The government’s latest update to its program dealing with the persistent problem of suicides calls for a 30 percent cut in the ratio of suicides per 100,000 people — which is declining but still the worst among the Group of Seven countries — in the next decade. What’s worrying is that the ratio has remained roughly flat among youths under 20, including those cornered into taking their own lives after being bullied at school. Suicide is the top cause of death among Japanese from those in their late teens to people in their 30s.
Among the efforts to stop youth suicides, the new measures adopted last week call for developing a system to provide counseling on social networking sites to schoolchildren suffering from bullying as well as promoting education in schools that encourages troubled kids to cry out for help. For such efforts to work, teachers and school officials must be counted on to act when distressed children ask them for help, and support needs to be provided to enable them to do the job.
The number of people who killed themselves in Japan in 2016 was 21,897 — the seventh annual decline in a row and down sharply from the peak of 34,427 in 2003, when the number is believed to have surged due to economic hardships in the aftermath of the collapse of the bubble boom in the early 1990s. The number has been on a decline after topping 30,000 every year from 1998 to 2011. Still, the suicide rate of 18.5 per 100,000 people as of 2015 remains higher than in other major economies.
The government’s program, updated every five years since 2007, established a target of reducing the figure by 30 percent so that it will fall in line with the ratio in such countries as the United States and Germany. Behind such a target is the sense of crisis that the situation surrounding suicides in this country is still “in a state of emergency.”
The measures spelled out in the program to address the causes of suicide include reducing the number of work hours at companies — in view of the high-profile case of a Dentsu Inc. employee who killed herself in 2015 after suffering from overwork-induced depression — as well as efforts to monitor the mental health of company workers and stop workplace harassment by managers and superiors, building a system to prevent post-maternity depression by providing care for women right after giving birth and support their child-rearing, and promoting social awareness and understanding of LGBT issues to prevent harassment against sexual minorities.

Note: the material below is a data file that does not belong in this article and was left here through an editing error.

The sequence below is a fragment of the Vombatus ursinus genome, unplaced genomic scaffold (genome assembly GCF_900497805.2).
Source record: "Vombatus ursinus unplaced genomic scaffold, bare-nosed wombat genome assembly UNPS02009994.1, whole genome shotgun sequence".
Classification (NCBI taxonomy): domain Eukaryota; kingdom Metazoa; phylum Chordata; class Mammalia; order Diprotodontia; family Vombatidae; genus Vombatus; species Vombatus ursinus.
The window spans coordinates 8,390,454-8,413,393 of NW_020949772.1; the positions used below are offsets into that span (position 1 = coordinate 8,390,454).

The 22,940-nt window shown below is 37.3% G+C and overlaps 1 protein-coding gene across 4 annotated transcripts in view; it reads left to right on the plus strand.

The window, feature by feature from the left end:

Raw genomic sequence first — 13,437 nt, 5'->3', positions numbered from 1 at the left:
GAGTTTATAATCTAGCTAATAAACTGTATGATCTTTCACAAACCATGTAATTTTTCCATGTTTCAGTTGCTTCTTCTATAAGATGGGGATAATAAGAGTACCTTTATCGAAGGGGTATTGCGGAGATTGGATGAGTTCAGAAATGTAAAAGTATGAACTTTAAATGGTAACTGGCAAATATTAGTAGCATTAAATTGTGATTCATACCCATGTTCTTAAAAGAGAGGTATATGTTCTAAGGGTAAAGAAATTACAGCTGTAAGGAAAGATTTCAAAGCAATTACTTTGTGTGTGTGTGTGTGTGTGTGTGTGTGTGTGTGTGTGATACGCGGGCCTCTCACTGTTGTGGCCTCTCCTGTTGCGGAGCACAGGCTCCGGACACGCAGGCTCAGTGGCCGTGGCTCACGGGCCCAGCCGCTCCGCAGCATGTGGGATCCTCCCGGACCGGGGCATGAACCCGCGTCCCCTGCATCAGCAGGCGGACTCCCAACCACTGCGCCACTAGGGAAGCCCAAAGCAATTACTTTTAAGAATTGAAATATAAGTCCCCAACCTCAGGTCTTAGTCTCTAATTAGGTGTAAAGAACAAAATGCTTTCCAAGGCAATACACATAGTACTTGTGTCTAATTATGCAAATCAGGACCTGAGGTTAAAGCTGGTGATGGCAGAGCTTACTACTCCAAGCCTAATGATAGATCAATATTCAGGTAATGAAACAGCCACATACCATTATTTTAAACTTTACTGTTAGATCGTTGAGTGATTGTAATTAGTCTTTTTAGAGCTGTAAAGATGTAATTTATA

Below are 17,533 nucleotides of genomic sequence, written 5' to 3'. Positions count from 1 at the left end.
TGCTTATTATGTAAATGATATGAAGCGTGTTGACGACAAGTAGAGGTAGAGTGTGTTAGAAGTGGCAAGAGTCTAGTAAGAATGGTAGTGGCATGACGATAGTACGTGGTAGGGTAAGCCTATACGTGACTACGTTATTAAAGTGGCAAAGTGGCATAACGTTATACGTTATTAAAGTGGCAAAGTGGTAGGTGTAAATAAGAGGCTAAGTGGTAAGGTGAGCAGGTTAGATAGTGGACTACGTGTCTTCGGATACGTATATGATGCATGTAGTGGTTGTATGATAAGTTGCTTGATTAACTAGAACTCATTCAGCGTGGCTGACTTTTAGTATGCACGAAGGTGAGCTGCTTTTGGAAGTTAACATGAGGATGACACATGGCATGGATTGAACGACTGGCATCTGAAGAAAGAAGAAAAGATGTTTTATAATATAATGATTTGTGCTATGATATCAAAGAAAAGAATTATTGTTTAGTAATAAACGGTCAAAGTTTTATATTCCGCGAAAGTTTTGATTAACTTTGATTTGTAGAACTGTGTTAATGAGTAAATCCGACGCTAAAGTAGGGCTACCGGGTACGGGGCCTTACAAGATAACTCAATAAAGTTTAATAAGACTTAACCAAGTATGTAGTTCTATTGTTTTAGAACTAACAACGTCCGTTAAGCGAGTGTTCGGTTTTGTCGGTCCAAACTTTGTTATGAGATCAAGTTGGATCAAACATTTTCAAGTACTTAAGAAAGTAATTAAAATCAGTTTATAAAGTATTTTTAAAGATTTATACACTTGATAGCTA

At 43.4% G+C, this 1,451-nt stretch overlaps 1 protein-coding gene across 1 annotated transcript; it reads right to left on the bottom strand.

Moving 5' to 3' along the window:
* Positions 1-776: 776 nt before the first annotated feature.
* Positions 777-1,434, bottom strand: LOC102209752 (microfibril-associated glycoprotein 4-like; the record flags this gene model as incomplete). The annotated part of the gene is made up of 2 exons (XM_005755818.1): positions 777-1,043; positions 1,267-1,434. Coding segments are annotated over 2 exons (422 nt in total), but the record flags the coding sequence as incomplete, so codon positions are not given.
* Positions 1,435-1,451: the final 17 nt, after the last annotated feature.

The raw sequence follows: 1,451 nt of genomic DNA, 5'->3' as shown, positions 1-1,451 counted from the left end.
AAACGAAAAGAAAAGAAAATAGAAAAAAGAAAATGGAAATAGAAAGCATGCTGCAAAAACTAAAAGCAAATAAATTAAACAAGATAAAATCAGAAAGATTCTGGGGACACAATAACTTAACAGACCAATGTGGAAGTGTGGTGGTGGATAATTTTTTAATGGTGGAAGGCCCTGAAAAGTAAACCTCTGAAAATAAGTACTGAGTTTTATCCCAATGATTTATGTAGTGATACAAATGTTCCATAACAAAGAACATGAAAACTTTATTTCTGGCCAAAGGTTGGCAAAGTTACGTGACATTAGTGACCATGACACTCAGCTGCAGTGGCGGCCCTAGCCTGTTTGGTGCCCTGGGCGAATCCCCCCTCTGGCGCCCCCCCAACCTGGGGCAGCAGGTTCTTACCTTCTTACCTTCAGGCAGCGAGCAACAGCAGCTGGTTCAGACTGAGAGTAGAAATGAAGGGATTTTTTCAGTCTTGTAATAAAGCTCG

A key feature of the program is its emphasis on measures to tackle suicides among the younger generation — which the government deems to be a serious problem. While the suicide rate has been falling noticeably among people in their 40s or older, the decline is slower among those in their 20s and 30s, and the rate has remained nearly flat among teenagers since 2008. Some experts say government measures to deal with suicides have so far focused on middle-aged and elderly people, and that not enough has been done to address the problem among youths.
The education ministry and prefectural boards of education offer 24-hour telephone counseling to schoolchildren. Given that elementary and junior high school students use digital social networks more often than the phone for communications, the program calls for the use of SNS to listen to and give advice to children who suffer bullying at schools. The education ministry plans to test-launch such a system in fiscal 2018. The program also says that schoolchildren should be taught how they can seek out help when they are in trouble — instead of suffering alone and becoming isolated.
For such efforts to function effectively, there needs to be trust on the part of the distressed children that their cries for help will be heard and properly addressed by teachers and school officials. What’s worrying in that respect is that in some recent cases of children who killed themselves after being bullied at school, their parents filed complaints that probes by the schools or local boards of education to look into their cases did not recognize bullying as the cause of their suicide. In the suicide of a 15-year-old girl at a junior high school in Toride, Ibaraki Prefecture, the municipal board of education had to reverse its decision that it could not confirm the girl had been bullied after the parents cast doubts about the neutrality of the probe by a third-party panel.
If these examples are taken as an indication of the tendency of schools and education authorities to try to cover up bullying on their watch, trust in government efforts to reach out to the bullied children may be in doubt.
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